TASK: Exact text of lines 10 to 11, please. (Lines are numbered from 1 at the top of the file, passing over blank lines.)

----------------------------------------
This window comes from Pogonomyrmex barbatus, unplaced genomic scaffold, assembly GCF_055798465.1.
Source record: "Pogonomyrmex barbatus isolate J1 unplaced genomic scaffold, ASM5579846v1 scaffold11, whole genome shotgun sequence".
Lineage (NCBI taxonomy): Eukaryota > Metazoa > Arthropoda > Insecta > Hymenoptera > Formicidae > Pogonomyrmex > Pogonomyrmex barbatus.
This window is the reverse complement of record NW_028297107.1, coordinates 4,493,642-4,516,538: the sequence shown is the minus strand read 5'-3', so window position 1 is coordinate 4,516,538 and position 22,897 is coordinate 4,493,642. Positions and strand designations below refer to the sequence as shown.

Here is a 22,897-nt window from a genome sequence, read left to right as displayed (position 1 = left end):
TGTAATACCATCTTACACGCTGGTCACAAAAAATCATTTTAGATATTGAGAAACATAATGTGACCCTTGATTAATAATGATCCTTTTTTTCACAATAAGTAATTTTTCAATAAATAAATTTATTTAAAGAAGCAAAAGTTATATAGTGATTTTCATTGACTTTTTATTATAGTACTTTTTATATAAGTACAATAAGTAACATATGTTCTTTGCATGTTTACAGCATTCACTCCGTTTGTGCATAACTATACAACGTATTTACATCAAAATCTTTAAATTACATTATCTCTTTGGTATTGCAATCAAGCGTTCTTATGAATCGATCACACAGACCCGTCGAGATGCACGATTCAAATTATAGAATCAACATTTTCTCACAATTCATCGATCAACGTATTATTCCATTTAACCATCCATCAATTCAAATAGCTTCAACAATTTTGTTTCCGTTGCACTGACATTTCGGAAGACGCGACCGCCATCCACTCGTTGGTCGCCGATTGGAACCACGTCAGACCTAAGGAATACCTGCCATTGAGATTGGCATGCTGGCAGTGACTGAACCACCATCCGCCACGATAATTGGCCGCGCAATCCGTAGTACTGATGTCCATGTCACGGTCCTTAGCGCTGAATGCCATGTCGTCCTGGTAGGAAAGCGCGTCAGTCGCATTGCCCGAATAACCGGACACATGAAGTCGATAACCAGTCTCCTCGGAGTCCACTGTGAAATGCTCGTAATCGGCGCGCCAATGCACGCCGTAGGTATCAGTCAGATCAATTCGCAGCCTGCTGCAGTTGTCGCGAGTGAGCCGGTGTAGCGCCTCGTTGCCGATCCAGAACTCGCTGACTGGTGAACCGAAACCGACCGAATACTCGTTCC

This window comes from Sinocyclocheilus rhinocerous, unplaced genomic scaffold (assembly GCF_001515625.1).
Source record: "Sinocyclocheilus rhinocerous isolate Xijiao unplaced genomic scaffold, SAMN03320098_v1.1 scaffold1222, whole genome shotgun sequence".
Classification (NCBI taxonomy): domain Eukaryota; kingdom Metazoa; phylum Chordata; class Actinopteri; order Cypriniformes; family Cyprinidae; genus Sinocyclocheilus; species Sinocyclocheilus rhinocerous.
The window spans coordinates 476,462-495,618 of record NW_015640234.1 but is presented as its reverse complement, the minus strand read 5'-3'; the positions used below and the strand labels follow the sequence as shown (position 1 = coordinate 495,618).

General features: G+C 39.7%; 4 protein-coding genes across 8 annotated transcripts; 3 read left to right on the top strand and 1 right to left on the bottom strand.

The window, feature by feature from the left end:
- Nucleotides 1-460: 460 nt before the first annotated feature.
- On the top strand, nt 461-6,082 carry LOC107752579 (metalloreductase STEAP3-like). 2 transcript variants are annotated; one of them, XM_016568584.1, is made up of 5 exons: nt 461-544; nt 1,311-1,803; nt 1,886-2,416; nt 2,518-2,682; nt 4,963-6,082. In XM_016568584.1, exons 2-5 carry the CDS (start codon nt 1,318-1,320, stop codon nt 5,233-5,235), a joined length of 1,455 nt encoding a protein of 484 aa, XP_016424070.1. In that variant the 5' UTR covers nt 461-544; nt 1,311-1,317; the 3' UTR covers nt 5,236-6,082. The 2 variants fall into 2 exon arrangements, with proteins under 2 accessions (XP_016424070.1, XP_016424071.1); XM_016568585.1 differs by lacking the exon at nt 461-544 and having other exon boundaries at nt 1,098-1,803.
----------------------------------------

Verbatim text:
The window spans coordinates 476,462-495,618 of record NW_015640234.1 but is presented as its reverse complement, the minus strand read 5'-3'; the positions used below and the strand labels follow the sequence as shown (position 1 = coordinate 495,618).

General features: G+C 39.7%; 4 protein-coding genes across 8 annotated transcripts; 3 read left to right on the top strand and 1 right to left on the bottom strand.